5Lane Fox Clinical Respiratory Physiology Research Centre, London, United Kingdom.

6National Institute for Health Research Biomedical Research Centre, Guy’s and St. Thomas’ NHS Foundation and King’s College London, London, United Kingdom.

7Department of Pharmacy, Leslie Dan Faculty of Pharmacy, University of Toronto, Toronto, ON, Canada.

8Mount Sinai Hospital, Sinai Health System, Toronto, ON, Canada.

9Division of Trauma, Emergency and Critical Care, Lawrence S. Bloomberg Faculty of Nursing, University of Toronto, Toronto, ON, Canada.

10Sunnybrook Health Sciences Centre, Toronto, ON, Canada.

11Department of Nursing, School of Health & Social Care, Edinburgh Napier University, Edinburgh, Scotland.

12East & North Herts NHS Trust, Stevenage, United Kingdom.

13School of Health and Social Work, University of Hertfordshire, Hatfield, Hertfordshire, United Kingdom.

14Florence Nightingale Foundation, London, United Kingdom.

15Centre for Human and Aerospace Physiological Sciences, King’s College London, United Kingdom.

16Department of Physiotherapy, The University of Melbourne, Melbourne, VIC, Australia.

This work was conducted at the University of Toronto and King’s College London.

Supplemental digital content is available for this article. Direct URL citations appear in the printed text and are provided in the HTML and PDF versions of this article on the journal’s website (http://journals.lww.com/ccejournal).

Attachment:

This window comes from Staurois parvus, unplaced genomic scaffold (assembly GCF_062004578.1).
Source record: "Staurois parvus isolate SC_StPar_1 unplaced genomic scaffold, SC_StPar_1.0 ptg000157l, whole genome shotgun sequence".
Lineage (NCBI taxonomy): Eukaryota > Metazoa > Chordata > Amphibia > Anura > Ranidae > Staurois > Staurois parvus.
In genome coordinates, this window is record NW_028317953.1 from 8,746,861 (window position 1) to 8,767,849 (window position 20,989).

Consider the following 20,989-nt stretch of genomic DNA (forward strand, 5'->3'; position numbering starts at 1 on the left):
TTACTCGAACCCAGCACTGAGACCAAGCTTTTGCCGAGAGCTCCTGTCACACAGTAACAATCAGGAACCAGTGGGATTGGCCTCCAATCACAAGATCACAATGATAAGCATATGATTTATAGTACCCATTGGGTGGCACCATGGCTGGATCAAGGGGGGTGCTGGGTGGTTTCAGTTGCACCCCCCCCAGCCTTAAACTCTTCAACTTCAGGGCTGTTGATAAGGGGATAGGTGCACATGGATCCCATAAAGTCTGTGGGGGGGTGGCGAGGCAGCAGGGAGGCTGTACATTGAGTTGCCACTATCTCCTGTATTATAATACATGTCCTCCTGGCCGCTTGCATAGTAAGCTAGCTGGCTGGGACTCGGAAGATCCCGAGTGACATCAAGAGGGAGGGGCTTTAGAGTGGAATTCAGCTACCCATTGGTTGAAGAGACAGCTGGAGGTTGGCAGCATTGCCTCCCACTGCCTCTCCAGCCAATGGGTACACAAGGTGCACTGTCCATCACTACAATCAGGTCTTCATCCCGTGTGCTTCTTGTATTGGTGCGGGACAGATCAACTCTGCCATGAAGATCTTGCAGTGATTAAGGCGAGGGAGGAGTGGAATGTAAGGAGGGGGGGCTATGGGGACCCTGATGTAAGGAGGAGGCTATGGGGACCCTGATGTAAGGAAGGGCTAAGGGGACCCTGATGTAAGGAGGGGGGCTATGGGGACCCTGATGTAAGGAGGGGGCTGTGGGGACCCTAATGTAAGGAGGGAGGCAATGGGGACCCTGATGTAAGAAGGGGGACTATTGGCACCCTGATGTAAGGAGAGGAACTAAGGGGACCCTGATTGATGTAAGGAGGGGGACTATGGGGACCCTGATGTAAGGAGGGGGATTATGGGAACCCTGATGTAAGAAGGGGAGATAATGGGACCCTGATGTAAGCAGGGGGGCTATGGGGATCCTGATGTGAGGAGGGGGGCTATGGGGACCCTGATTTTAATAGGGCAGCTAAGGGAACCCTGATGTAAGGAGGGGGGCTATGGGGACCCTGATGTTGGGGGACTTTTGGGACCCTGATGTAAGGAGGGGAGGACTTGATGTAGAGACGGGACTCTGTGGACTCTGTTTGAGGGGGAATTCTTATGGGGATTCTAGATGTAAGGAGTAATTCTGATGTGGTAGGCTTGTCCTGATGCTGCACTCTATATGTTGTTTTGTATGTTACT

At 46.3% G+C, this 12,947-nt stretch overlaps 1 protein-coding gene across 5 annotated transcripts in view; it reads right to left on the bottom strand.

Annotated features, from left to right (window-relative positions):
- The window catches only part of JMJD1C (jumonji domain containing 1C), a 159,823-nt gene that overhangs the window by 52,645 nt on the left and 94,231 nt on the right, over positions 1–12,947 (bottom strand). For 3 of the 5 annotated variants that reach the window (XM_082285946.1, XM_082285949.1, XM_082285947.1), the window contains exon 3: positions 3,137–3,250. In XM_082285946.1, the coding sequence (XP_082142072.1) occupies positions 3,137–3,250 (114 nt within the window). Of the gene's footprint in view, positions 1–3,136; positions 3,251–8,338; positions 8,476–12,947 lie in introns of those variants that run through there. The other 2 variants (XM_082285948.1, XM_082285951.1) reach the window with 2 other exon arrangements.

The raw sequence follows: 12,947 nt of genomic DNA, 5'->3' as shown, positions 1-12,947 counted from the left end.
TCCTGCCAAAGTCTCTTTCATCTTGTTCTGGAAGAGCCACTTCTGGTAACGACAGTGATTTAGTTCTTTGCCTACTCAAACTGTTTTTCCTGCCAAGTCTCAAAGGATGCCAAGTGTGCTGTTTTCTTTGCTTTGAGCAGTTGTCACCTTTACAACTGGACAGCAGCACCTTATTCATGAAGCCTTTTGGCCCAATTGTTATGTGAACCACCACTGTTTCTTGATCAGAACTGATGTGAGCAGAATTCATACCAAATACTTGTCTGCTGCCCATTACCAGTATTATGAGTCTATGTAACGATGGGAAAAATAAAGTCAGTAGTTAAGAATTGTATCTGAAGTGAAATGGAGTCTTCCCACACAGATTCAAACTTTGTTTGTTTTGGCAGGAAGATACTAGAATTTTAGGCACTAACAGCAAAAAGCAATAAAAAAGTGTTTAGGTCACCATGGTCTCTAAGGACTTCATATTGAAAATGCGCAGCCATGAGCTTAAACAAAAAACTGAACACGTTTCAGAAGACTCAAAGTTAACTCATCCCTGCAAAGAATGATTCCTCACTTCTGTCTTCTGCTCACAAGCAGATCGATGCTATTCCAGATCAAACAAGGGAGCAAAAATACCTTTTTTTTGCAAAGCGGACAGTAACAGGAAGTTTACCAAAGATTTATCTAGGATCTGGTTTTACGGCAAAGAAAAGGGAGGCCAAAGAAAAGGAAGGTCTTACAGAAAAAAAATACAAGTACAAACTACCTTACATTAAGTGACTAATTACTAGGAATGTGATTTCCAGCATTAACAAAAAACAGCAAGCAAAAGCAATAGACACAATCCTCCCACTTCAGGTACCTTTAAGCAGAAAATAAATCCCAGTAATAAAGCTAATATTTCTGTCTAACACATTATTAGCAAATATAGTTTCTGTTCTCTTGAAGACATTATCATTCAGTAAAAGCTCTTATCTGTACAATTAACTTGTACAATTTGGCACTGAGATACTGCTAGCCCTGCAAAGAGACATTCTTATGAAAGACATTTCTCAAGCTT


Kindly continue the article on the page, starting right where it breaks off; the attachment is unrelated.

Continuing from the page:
This review was funded by the Michael Garron Hospital Community Research Fund and the Ontario Respiratory Care Society.

The views expressed are those of the authors and are not necessarily those of the National Health Service, the National Institute for Health Research, or the Department of Health.

Dr. Rose’s institution received funding from Michael Garron Hospital Community Research Fund and the Ontario Respiratory Care Society. Dr. Connolly holds a National Institute for Health Research (NIHR) Post-Doctoral Fellowship and is supported by the NIHR Biomedical Research Centre based at Guy’s and St Thomas’s NHS Foundation Trust and King’s College London. The remaining authors have disclosed that they do not have any potential conflicts of interest.

Systematic Review Registration—Prospective Register of Systematic Reviews (PROSPERO) Centre for Reviews and Dissemination 42016052715.

For information regarding this article, E-mail: louise.rose@utoronto.ca

Within ICUs in developed countries, 5–10% of critically ill adults transition from acute critical illness to a state of persistent and in some cases chronic critical illness (1–4). Persistent critical illness is characterized by some degree of clinical instability associated with persistent low-intensity inflammation and organ failure (5) that may not be directly attributable to the original reason for ICU admission (6). Patients with chronic critical illness continue to require prolonged ICU stays and, in most cases, a prolonged need for mechanical ventilation (7–9). Incidence rates are increasing, costs to the healthcare budget are estimated to be $25 billion annually in the United States alone (10), and hospital mortality remains high for these patients (11). With an uncertain disease trajectory, extreme symptom load and profound physical, neuropsychologic, and cognitive deficits, patient burden is substantial (8, 12). Family members also experience significant emotional and physical caregiving and financial burden (13, 14).